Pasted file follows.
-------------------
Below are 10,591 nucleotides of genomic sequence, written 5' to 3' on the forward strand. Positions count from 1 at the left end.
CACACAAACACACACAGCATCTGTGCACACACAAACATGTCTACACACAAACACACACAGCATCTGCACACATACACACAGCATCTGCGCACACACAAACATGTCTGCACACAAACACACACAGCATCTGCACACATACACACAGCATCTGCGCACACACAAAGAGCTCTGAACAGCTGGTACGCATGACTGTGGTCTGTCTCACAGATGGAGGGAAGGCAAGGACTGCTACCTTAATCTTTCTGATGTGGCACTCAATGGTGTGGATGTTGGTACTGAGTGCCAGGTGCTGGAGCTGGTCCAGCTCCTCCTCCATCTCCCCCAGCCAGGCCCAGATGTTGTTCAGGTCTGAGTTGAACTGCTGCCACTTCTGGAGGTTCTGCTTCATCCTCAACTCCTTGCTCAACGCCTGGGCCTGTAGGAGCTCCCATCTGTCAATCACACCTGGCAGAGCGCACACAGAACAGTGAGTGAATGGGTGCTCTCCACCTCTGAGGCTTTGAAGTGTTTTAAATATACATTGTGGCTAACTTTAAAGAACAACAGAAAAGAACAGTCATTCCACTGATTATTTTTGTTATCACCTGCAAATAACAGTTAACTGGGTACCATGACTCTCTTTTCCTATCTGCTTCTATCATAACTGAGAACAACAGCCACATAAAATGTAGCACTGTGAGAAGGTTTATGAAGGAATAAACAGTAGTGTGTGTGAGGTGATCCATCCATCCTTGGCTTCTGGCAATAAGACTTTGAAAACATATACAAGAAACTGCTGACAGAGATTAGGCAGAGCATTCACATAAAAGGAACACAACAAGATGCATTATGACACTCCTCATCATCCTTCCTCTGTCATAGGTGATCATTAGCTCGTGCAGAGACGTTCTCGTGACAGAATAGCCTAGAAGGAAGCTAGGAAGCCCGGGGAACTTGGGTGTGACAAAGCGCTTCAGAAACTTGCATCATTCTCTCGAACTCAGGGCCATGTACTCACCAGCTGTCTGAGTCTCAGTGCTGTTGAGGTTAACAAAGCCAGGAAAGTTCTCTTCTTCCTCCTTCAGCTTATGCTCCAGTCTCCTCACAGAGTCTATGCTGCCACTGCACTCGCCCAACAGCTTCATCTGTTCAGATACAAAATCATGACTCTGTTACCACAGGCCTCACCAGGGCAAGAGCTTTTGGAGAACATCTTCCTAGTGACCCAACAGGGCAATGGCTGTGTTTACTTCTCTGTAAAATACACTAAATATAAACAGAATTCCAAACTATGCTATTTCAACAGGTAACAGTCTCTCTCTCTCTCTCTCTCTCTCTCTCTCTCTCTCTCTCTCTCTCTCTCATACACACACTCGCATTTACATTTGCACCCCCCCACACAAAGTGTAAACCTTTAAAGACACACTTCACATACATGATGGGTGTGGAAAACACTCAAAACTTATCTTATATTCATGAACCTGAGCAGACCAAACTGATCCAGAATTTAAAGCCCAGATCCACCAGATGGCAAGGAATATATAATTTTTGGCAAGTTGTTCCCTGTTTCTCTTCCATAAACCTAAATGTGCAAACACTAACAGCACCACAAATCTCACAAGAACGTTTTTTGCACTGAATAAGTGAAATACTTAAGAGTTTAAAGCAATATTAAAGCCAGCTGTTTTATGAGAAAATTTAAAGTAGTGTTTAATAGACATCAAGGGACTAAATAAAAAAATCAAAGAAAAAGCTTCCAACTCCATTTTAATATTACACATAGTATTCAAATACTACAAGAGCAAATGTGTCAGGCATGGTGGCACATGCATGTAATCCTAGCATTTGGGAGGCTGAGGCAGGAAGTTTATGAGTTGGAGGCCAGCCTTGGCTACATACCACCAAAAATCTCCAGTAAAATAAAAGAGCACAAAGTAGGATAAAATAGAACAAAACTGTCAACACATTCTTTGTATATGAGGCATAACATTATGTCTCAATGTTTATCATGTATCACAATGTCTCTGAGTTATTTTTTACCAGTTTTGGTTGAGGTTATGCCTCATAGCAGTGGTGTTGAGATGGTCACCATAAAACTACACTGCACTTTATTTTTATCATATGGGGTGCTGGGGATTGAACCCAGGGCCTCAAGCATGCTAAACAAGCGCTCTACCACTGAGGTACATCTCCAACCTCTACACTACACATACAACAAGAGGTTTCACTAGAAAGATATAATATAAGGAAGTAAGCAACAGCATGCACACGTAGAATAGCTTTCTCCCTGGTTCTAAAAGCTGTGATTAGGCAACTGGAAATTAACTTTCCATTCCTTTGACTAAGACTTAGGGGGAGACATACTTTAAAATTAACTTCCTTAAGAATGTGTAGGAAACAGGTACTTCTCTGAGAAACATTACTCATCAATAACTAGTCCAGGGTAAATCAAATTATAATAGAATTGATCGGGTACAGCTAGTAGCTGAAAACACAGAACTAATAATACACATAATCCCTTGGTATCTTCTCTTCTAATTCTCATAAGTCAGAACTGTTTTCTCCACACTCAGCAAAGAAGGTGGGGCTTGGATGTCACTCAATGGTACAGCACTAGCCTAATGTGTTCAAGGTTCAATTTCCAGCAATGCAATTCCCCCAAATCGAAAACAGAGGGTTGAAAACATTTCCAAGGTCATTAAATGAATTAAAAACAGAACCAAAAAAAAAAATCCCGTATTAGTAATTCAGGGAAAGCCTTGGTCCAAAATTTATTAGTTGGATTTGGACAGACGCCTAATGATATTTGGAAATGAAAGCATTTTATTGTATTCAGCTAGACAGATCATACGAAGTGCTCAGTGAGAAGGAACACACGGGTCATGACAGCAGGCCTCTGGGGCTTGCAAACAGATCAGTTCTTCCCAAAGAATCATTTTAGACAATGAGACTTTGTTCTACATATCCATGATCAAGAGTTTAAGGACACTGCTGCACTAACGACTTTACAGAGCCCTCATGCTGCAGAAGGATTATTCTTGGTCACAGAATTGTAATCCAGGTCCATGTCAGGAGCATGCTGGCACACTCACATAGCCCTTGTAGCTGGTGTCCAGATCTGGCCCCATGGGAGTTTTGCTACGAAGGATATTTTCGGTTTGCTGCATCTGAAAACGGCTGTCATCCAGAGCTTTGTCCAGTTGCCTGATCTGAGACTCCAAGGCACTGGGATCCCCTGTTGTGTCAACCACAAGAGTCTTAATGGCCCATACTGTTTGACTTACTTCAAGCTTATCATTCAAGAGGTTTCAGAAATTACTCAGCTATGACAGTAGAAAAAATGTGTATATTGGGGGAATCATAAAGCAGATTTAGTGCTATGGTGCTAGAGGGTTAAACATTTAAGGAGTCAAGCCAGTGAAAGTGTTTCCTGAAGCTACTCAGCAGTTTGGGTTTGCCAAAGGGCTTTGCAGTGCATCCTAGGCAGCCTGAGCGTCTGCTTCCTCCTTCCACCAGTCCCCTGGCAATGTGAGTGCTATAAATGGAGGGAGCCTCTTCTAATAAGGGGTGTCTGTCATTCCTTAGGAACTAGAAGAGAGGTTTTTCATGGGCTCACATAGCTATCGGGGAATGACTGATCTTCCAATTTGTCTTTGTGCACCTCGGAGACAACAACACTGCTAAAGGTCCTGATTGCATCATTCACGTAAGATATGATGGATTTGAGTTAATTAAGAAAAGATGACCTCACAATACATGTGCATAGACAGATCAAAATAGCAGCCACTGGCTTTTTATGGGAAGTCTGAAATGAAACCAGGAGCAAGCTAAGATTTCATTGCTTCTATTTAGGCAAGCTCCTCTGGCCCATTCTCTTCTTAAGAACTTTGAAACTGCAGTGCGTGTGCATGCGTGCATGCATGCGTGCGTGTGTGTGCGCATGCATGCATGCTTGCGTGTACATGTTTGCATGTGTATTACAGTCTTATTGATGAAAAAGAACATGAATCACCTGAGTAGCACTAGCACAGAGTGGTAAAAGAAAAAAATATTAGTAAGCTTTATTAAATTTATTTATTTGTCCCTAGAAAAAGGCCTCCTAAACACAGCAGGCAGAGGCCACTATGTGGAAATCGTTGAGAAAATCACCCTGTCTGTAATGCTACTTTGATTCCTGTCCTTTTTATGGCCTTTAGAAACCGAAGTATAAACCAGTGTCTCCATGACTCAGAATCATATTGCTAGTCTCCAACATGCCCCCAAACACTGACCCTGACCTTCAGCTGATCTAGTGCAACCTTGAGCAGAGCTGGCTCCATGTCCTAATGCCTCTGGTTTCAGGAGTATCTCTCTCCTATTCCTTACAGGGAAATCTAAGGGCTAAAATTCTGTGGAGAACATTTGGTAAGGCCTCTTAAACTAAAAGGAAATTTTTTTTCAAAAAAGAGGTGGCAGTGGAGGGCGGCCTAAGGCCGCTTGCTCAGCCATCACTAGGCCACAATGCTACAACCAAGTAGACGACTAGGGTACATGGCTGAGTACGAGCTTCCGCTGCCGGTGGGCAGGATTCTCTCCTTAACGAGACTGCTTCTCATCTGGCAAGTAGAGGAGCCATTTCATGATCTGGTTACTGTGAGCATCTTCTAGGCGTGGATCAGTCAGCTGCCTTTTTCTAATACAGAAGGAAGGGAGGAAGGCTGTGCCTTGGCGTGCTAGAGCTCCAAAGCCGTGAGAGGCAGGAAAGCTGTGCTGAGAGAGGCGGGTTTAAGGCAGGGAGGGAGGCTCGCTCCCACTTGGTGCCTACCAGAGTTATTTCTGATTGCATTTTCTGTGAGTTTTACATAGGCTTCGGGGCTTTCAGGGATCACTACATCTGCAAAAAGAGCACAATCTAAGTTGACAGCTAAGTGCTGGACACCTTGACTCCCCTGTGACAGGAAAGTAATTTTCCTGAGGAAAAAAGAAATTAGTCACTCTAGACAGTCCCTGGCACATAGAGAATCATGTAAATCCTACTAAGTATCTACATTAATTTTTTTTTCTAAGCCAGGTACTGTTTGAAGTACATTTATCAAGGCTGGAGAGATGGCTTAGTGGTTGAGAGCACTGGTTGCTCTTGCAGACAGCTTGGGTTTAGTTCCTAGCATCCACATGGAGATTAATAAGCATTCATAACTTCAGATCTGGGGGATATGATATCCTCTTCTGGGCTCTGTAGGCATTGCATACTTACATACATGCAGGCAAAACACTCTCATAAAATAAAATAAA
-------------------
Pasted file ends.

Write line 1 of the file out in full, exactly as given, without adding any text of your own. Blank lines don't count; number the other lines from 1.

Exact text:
Below are 10,591 nucleotides of genomic sequence, written 5' to 3' on the forward strand. Positions count from 1 at the left end.